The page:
"Under The Tuscan Sun"
Director: Audrey Wells
Elizabeth Block

San Francisco has long offered Hollywood classical and magical movie locations. It is also a city where experimental and independent filmmaking, film festivals, and all around cinephilia thrive(s). As an “experimental” filmmaker, I routinely sit in dark theaters, genuflecting to the projected light. But after watching many failed or less than fulfilling art house or alternative films that assume because they exist outside of the mainstream they are better than Hollywood movies, I often reexamine the value and even the urgency of the Hollywood B movie. I believe in alternative filmmaking, yet I’m equally uneasy writing off Hollywood. Perhaps if it were the 1980s or even the 1990s, the Hollywood B movie, might fall on my deaf ears. We reside in the early twentieth century—and no rocket science observation—these are profoundly difficult American times. While I’m not easy about grading a studio system movie (let alone grading students), I use the term Hollywood B movie, more as a marker of a film that would evade DVD release in the international classic distributor, the Criterion Collection. Neither do I believe an Academy award or nomination film automatically deserves an A rating.

Perhaps most appealing about the Hollywood B movie, and in particular the romantic comedy genre, is its ability to give a viewer a brief forget-about-everything-for-a little-while vacation from a destroyed economy, a “post-war” that feels more like renewed colonialism, a government daily whittling away constitutional rights, an increasingly under-insured work force, and egregiously reduced arts funding. I preach a little, but not aimlessly. These circumstances beckon me into the movie theater to see a work I might usually resist.

Under the Tuscan Sun, sheer 2-hour escapism under any circumstances, becomes seductive as both a desperately needed holiday from American patriotism and patriotic Hollywood, and a delightful stereotype of San Franciscan counter-mainstream American demographics. Based on the book by poet turned best selling memoirist, Frances Mayes, the story recalls what transpires after Mayes’ divorce cum writer’s blocked San Francisco existence that finds renewal on a trip to Tuscany. On her vacation, Mayes (played by Diane Lane) takes the money from her divorce settlement, and buys and renovates a broken down home in Tuscany—the home being the story’s obvious metaphor for her life.

Though Frances Mayes is a straight divorcee, eagerly looking for love in all the wrong places, her Tuscan home—like her San Franciscan non-biological family—resists old-fashioned family values, in favor of expatriate communing and Asian lesbian parenting. Of course, we expect these views from a San Francisco poet and from a San Francisco native writer/director of the film, Audrey Wells.

There is nothing new under the sun of Under the Tuscan Sun. It is formulaic with a touch of post-Ellen Degeneres hip. It is full of full-bodied classical allegorical love storytelling (And what’s not to love about love?). The Tuscan earth takes the breath away, like a stock photographic landscape downloaded as a screensaver. It is every lonely romantic’s Sunday afternoon cuddle.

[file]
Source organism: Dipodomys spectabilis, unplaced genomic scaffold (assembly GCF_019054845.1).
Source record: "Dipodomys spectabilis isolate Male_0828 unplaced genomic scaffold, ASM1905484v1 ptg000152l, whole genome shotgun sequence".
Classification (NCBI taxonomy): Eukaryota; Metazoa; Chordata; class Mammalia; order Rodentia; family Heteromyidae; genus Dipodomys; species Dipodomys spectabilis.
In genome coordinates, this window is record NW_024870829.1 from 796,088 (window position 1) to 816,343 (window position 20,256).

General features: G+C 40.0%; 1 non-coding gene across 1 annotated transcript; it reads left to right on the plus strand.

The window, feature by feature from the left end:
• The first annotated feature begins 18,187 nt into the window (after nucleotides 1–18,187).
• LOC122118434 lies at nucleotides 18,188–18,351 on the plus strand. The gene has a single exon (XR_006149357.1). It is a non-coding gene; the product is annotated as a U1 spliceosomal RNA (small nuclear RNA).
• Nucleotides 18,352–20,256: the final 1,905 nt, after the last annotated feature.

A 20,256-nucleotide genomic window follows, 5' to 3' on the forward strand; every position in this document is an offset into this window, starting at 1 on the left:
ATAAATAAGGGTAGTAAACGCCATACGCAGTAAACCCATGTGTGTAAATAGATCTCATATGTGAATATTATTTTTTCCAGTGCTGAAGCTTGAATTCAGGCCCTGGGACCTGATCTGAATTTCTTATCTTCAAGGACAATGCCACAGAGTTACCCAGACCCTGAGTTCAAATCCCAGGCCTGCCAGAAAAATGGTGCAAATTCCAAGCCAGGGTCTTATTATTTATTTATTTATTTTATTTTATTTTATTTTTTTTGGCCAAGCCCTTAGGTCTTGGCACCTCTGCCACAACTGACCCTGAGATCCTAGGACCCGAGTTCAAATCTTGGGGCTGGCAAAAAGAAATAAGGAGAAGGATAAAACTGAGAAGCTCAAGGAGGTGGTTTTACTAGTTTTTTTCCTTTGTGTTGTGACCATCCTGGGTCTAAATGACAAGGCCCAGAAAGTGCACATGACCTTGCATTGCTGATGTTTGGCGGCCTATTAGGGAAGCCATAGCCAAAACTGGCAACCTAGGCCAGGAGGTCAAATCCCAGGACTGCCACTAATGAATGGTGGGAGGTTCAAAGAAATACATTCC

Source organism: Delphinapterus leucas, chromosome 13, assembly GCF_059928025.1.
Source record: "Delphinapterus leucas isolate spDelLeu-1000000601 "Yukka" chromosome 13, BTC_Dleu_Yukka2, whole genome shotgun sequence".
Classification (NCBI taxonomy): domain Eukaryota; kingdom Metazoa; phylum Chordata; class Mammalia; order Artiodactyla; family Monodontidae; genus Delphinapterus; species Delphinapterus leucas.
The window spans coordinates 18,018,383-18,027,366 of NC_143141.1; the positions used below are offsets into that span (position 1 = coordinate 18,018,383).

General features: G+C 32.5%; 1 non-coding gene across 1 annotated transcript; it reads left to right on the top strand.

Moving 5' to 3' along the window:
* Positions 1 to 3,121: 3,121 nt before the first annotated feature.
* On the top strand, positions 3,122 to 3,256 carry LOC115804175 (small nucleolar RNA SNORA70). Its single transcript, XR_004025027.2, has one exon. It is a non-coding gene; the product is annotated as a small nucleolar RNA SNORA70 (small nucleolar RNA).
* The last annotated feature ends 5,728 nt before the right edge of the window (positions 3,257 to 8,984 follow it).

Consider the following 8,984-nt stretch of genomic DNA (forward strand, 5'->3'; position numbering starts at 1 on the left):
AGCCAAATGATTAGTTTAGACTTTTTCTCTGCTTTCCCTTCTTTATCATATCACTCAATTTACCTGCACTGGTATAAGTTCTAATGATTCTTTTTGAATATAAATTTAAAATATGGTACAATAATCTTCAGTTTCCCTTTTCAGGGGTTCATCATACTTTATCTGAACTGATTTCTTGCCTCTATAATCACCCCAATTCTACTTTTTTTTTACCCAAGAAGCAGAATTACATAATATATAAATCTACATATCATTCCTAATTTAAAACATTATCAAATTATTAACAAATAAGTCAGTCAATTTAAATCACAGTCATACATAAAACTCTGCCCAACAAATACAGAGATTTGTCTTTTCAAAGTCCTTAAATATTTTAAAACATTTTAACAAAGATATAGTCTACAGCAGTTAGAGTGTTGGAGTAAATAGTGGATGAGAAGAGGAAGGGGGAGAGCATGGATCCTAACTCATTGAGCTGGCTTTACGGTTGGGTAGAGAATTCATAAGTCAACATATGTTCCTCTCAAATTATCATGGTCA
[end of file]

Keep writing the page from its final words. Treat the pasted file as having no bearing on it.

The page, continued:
In Hollywood, a market formula rarely refracts through the 35 mm camera lens of a women writer/director. In the Hollywood romantic comedy genre we have come to recognize as predominantly Nora Ephron territory, Wells offers a Hollywood-style alternative to the mainstream white woman’s journey to happily ever after. Wells perhaps identifies with her well-educated, frustrated writer protagonist. Diane Lane, who plays Frances Mayes, carries what might easily be a traditionally unappealing writer-character into the realm of adorable. Of course, we could wage a serious class critique of the affluent white woman writer—we have written this battle against Virginia Woolf—and the luxury of being able to choose to leave America. We could easily go there and say the film smacks of paternalistic liberalism.

But really, a fleeing America idea seems so worth exploring at this moment in history. The idea of choosing a seemingly idyllic Italian countryside that has learned its lessons of fascism (complete with weathered Federico Fellini actress played by Lindsay Duncan). Such a delightful contrast against American obsession with war and technological profit proves unexpectedly profound for a nice little romantic comedy. In some way fulfilling her desire to make films that “change the world,” Audrey Wells, by way of Frances Mayes, provides a necessary post-present American expatriate dream temptation. Am I stretching my interpretations?

-- Elizabeth Block

Elizabeth Block is a writer/filmmaker who recently completed her first novel, A Gesture Through Time. She has received numerous awards for her writing, and recently exhibited her 16 mm film at Yerba Buena Center for the Arts, in San Francisco. She is currently writing a screenplay.

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Copyright Web del Sol, 2003

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